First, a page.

Better Business - January 2015

Going the Distance

An idea with small beginnings can make a big change, as founders of two nonprofits discovered. Africa New Life Ministries in Kigali, Rwanda and Academy of Hair Design in Springfield, MO partnered in 2012 to open a nonprofit cosmetology school in Rwanda that helps women create salon jobs to achieve financial security. Dream Beauty Academy, located at Africa New Life Ministries’ Dream Center, began with seven students, and today about 20 are enrolled. “When you walk into the academy, you can see these girls wouldn’t be happy in any other profession,” says Christie Gonzales, who co-owns the academy with her husband David. “They love to make people beautiful and they are learning about their own beauty, inside and out.”

Similarly, Heather Packer, stylist at New York City’s Cutler Salon, wanted to make a difference after visiting India several times. She founded nonprofit Fearless Beauty with the goal to empower women in the beauty industry by providing education and mentorship. Packer recently hosted an event to raise funds for the first project, a haircutting school for impoverished women in Rishikesh, India. “What we do is so useful and simple,” says Packer, “and it empowers us and the people we touch.”


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The Big Idea

Tips for kick-starting a humanitarian vision

1. Understand the vision. Keep the initial goals very simple and clear, says Packer.

2. Get help. Find a partner involved in nonprofits; paperwork and legalities aren’t easy, says Gonzales. Familiarize yourself with nonprofit laws and regulations.

3. Raise funds. Be conscious about a reliable and diverse revenue stream, through a mix of big donors and events, Gonzales says. —C.H. and D.C.

Art of the Matter

Kaya Beauty Lounge, opened in October 2014 in New York City, is lending its walls to local artists. Owner and consultant Rahul Patel allows artists to display pieces free until sold, and negotiates a share in the sale, a majority of which he donates to charity. Patel says salon owners considering an artist partnership should first think about the purpose behind incorporating art culture into a salon space. “It’s a social cause more than business for us,” says Patel, adding that visitors of the gallery aren’t pressured to buy salon products or receive services. “It’s challenging to evaluate art, curate, exhibit and take care of the legalities,” he says, “but if you’re passionate about it, it will be a very rewarding experience.” —D.C.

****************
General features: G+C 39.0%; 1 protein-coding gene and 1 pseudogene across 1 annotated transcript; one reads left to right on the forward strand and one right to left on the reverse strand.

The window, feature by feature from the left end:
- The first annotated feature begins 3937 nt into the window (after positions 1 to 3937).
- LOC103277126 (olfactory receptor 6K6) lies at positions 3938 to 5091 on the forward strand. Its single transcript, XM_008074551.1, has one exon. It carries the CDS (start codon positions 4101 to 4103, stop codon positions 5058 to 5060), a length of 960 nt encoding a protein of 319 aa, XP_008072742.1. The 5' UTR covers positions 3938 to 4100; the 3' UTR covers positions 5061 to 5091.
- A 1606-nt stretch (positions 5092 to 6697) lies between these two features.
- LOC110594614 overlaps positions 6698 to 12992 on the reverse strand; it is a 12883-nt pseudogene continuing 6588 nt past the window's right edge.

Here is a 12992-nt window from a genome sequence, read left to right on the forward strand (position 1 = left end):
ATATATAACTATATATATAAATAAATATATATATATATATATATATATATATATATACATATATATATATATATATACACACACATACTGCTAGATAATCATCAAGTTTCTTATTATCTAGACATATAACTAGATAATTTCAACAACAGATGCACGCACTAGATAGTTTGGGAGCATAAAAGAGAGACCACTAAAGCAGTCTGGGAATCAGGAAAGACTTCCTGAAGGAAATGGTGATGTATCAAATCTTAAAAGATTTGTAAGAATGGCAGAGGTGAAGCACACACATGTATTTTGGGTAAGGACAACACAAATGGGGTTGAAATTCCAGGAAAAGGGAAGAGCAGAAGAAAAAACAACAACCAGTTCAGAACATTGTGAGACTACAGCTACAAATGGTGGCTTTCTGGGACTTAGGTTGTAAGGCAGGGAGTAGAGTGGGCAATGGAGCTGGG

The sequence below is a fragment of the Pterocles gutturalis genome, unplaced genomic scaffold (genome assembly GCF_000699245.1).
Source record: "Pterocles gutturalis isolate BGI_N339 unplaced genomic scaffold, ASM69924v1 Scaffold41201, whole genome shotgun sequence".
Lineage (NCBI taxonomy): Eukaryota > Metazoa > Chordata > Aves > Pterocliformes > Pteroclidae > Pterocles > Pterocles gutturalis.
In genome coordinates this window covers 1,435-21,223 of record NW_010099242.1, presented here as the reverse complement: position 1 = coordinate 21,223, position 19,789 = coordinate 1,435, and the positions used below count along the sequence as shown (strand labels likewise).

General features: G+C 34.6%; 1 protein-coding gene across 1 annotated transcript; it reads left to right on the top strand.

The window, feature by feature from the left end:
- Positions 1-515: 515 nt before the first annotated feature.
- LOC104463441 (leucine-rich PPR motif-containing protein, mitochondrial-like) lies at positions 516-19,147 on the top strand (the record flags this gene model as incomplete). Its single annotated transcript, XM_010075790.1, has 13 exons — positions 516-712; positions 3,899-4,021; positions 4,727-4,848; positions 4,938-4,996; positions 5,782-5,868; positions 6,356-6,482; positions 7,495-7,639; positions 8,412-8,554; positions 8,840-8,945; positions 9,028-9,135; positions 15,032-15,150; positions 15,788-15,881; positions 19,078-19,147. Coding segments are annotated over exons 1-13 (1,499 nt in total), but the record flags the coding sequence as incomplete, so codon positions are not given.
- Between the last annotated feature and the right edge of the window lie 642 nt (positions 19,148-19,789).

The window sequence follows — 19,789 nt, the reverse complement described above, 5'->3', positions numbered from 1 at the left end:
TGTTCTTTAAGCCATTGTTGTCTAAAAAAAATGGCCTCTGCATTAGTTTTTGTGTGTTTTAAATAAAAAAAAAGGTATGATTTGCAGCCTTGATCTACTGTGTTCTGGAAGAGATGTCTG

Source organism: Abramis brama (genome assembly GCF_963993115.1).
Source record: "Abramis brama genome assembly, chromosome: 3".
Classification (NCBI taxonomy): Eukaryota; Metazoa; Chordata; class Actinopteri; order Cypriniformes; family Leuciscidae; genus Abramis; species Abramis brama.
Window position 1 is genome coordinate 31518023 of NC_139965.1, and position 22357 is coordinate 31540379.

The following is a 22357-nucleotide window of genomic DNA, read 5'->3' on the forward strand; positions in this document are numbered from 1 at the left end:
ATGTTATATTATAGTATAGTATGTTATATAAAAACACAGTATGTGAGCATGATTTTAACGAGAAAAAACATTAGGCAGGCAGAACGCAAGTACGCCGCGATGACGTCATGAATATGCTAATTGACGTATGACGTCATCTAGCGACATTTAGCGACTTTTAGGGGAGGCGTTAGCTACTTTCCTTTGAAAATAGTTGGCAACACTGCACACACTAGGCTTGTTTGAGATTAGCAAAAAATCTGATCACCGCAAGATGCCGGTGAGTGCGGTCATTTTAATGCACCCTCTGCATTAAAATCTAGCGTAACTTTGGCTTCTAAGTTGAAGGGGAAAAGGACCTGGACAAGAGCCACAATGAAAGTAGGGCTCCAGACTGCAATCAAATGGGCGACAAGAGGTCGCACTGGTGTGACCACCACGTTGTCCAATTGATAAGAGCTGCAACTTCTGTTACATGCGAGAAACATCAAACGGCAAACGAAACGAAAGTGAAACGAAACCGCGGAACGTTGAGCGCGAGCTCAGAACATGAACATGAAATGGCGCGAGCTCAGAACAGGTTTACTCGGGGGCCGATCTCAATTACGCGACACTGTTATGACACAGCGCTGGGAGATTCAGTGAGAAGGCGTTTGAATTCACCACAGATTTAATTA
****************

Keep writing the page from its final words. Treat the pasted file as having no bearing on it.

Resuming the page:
Fresh Perspective

American Salon Better Business Network members share their salon improvements for 2015.

At Rejuvenation Spa in Madison, WI, New Year’s resolutions begin in October. The salon’s management team attends a planning retreat, where they review current sales numbers, benchmarks and team surveys about the salon’s culture. After assessing the strengths, weaknesses, opportunities and threats (a SWOT analysis), management narrows the suggestions down to three WIGS [wildly important goals], says Tina Morschauser, stylist and owner of Rejuvenation Spa.

The salon’s three WIGS this year are communication, training and focusing on the New Talent Salon, a nearby building that serves as a training facility and overflow space. The goals for the new year are to improve daily staff huddles, the procedural binder and the interview process; focus training on the front-desk staff, service providers and spa attendants; and enhance recruiting and team-leader training. Morschauser recommends that every salon team perform a SWOT analysis and to not take survey comments personally. “Salon owners need to know that their team wants to work for a successful salon that will grow their careers,” she says.

Gail Ardolino, owner of G Salon in North Haven, CT, encourages salons to uncover challenges each year. Her goals are to increase service dollars through continued education; promote assistants to new-talent stylists; and host more client workshops, events and charitable activities. G Salon staff is in the final stages of creating a team for onsite beauty services at weddings and events, which Ardolino hopes will grow this year. “Find what you love, but also find what challenges you,” Ardolino says. “Continue to grow, learn and improve.” —C.H.